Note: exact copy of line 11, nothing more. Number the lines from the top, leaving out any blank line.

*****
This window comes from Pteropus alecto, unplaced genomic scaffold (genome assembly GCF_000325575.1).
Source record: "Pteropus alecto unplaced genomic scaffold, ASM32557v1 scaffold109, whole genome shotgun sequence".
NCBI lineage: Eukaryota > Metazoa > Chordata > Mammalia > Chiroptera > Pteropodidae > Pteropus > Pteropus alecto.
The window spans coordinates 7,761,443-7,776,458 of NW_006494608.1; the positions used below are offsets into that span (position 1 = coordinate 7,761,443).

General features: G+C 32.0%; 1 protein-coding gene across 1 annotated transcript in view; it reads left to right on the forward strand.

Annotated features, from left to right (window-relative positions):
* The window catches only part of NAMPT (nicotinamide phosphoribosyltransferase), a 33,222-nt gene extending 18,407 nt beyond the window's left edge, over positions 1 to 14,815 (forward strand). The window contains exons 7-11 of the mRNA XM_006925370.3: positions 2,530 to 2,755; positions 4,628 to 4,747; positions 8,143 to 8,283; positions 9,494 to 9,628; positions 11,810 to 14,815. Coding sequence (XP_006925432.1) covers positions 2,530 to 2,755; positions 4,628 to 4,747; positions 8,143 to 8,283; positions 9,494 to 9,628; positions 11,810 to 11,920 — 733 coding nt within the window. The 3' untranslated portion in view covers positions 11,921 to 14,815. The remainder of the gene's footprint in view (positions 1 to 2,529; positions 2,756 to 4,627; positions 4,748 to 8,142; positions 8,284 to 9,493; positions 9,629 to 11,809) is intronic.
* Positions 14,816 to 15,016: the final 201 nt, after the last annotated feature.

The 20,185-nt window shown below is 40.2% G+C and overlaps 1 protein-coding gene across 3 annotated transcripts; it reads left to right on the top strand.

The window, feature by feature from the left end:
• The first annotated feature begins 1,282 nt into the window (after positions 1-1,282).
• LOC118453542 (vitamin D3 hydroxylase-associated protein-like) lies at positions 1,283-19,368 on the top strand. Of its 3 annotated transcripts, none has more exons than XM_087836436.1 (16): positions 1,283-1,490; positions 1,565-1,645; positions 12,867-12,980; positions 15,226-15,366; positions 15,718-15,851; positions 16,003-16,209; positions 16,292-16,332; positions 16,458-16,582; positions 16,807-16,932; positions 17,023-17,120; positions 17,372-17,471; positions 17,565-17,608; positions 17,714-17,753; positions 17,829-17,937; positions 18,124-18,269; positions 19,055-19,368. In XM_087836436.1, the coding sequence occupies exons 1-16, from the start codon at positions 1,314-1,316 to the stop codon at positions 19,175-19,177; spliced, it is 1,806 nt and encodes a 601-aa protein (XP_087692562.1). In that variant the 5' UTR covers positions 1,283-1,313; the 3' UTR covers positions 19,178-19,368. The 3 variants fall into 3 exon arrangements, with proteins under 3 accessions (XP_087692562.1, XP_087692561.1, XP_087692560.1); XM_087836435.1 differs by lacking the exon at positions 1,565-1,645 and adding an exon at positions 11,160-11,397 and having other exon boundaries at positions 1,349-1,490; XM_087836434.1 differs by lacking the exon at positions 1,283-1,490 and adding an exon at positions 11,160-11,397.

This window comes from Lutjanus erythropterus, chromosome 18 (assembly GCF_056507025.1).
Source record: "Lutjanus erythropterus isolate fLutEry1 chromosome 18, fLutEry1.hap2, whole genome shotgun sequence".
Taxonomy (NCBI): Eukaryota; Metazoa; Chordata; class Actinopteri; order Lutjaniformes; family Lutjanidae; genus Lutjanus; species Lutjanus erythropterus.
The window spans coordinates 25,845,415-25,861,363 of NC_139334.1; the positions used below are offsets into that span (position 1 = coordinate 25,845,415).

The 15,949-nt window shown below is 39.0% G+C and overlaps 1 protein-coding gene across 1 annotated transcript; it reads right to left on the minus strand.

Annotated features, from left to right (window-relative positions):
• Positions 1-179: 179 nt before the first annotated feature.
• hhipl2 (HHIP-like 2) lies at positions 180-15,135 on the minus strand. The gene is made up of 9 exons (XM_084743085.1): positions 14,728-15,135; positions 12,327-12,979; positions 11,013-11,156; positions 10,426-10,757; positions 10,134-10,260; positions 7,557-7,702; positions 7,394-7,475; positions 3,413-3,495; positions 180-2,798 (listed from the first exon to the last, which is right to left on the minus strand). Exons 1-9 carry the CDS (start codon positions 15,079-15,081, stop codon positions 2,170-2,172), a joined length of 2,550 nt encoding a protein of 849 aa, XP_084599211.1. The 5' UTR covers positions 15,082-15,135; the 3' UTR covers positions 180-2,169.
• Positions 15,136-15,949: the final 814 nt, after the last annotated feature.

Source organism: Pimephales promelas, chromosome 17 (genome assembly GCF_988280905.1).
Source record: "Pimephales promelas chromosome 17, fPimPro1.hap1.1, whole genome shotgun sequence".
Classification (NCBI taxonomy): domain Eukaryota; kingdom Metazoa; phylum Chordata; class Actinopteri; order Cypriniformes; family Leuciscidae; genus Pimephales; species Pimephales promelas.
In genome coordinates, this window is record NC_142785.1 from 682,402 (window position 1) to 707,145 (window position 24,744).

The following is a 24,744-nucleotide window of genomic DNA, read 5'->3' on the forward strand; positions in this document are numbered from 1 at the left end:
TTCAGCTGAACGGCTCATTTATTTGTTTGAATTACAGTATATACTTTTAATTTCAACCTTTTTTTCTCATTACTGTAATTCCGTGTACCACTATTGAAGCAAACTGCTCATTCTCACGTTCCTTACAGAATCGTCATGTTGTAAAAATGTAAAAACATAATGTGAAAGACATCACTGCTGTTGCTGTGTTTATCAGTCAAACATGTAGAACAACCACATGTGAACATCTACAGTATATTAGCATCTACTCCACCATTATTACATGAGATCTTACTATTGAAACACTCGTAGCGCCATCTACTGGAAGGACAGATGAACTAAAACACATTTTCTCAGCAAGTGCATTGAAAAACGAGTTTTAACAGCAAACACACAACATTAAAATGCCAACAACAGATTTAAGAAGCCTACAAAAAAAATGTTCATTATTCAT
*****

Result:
• The first annotated feature begins 1,282 nt into the window (after positions 1-1,282).